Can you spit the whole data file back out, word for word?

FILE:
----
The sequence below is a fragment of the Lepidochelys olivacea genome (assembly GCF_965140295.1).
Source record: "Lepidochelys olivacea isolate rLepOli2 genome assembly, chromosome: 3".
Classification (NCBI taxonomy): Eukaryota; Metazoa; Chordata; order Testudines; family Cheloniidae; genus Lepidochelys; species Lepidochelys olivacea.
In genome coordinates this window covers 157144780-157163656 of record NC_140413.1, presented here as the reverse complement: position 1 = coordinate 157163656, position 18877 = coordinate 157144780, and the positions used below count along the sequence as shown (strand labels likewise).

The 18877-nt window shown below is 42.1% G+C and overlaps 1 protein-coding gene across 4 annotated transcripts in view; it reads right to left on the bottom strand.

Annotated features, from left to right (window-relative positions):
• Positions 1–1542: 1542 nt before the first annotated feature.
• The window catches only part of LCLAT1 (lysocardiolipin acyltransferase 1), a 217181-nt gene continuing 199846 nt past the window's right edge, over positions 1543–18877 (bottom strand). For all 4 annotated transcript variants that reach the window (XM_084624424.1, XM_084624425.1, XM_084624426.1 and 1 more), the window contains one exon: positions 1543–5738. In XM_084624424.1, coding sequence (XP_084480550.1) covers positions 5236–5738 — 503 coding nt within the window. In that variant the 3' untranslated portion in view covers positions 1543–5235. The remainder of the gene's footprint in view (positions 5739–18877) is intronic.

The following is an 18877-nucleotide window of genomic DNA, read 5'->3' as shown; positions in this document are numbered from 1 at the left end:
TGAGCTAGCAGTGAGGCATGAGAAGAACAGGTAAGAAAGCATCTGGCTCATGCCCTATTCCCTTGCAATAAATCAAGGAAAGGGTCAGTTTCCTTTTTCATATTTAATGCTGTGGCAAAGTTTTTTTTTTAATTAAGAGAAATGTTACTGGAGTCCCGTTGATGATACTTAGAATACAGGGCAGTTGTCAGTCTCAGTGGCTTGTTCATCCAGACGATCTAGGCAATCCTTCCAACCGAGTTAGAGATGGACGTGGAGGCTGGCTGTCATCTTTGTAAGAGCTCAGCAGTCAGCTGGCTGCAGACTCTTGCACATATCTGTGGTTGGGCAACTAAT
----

The sequence below is a fragment of the Lepidochelys olivacea genome (assembly GCF_965140295.1).
Source record: "Lepidochelys olivacea isolate rLepOli2 genome assembly, chromosome: 3".
Classification (NCBI taxonomy): Eukaryota; Metazoa; Chordata; order Testudines; family Cheloniidae; genus Lepidochelys; species Lepidochelys olivacea.
In genome coordinates this window covers 157144780-157163656 of record NC_140413.1, presented here as the reverse complement: position 1 = coordinate 157163656, position 18877 = coordinate 157144780, and the positions used below count along the sequence as shown (strand labels likewise).

The 18877-nt window shown below is 42.1% G+C and overlaps 1 protein-coding gene across 4 annotated transcripts in view; it reads right to left on the bottom strand.

Annotated features, from left to right (window-relative positions):
• Positions 1–1542: 1542 nt before the first annotated feature.
• The window catches only part of LCLAT1 (lysocardiolipin acyltransferase 1), a 217181-nt gene continuing 199846 nt past the window's right edge, over positions 1543–18877 (bottom strand). For all 4 annotated transcript variants that reach the window (XM_084624424.1, XM_084624425.1, XM_084624426.1 and 1 more), the window contains one exon: positions 1543–5738. In XM_084624424.1, coding sequence (XP_084480550.1) covers positions 5236–5738 — 503 coding nt within the window. In that variant the 3' untranslated portion in view covers positions 1543–5235. The remainder of the gene's footprint in view (positions 5739–18877) is intronic.

The following is an 18877-nucleotide window of genomic DNA, read 5'->3' as shown; positions in this document are numbered from 1 at the left end:
TGAGCTAGCAGTGAGGCATGAGAAGAACAGGTAAGAAAGCATCTGGCTCATGCCCTATTCCCTTGCAATAAATCAAGGAAAGGGTCAGTTTCCTTTTTCATATTTAATGCTGTGGCAAAGTTTTTTTTTTAATTAAGAGAAATGTTACTGGAGTCCCGTTGATGATACTTAGAATACAGGGCAGTTGTCAGTCTCAGTGGCTTGTTCATCCAGACGATCTAGGCAATCCTTCCAACCGAGTTAGAGATGGACGTGGAGGCTGGCTGTCATCTTTGTAAGAGCTCAGCAGTCAGCTGGCTGCAGACTCTTGCACATATCTGTGGTTGGGCAACTAAT